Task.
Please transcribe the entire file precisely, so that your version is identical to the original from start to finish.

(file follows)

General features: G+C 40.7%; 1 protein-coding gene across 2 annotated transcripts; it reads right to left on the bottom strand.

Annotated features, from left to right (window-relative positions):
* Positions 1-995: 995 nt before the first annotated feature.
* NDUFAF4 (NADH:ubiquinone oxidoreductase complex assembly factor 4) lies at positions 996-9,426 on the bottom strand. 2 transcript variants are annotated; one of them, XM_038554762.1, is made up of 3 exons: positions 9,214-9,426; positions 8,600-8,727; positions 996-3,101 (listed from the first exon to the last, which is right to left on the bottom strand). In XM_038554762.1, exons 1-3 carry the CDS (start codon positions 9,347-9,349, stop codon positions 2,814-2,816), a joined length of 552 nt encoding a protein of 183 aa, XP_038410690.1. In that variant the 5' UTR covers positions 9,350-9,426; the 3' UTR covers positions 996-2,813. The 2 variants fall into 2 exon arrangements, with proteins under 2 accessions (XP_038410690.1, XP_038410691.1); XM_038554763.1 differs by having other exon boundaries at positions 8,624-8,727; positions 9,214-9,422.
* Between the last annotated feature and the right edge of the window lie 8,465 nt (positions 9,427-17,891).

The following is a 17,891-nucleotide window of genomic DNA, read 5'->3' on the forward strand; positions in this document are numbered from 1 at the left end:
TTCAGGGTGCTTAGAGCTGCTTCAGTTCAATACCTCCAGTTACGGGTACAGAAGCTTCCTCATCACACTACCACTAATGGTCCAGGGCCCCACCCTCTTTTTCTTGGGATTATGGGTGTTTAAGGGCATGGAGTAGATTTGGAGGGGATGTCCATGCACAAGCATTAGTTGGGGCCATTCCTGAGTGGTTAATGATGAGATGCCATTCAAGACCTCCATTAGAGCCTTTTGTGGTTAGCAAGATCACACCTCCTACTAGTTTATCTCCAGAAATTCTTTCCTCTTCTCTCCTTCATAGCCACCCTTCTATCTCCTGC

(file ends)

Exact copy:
General features: G+C 40.7%; 1 protein-coding gene across 2 annotated transcripts; it reads right to left on the bottom strand.

Annotated features, from left to right (window-relative positions):
* Positions 1-995: 995 nt before the first annotated feature.
* NDUFAF4 (NADH:ubiquinone oxidoreductase complex assembly factor 4) lies at positions 996-9,426 on the bottom strand. 2 transcript variants are annotated; one of them, XM_038554762.1, is made up of 3 exons: positions 9,214-9,426; positions 8,600-8,727; positions 996-3,101 (listed from the first exon to the last, which is right to left on the bottom strand). In XM_038554762.1, exons 1-3 carry the CDS (start codon positions 9,347-9,349, stop codon positions 2,814-2,816), a joined length of 552 nt encoding a protein of 183 aa, XP_038410690.1. In that variant the 5' UTR covers positions 9,350-9,426; the 3' UTR covers positions 996-2,813. The 2 variants fall into 2 exon arrangements, with proteins under 2 accessions (XP_038410690.1, XP_038410691.1); XM_038554763.1 differs by having other exon boundaries at positions 8,624-8,727; positions 9,214-9,422.
* Between the last annotated feature and the right edge of the window lie 8,465 nt (positions 9,427-17,891).

The following is a 17,891-nucleotide window of genomic DNA, read 5'->3' on the forward strand; positions in this document are numbered from 1 at the left end:
TTCAGGGTGCTTAGAGCTGCTTCAGTTCAATACCTCCAGTTACGGGTACAGAAGCTTCCTCATCACACTACCACTAATGGTCCAGGGCCCCACCCTCTTTTTCTTGGGATTATGGGTGTTTAAGGGCATGGAGTAGATTTGGAGGGGATGTCCATGCACAAGCATTAGTTGGGGCCATTCCTGAGTGGTTAATGATGAGATGCCATTCAAGACCTCCATTAGAGCCTTTTGTGGTTAGCAAGATCACACCTCCTACTAGTTTATCTCCAGAAATTCTTTCCTCTTCTCTCCTTCATAGCCACCCTTCTATCTCCTGC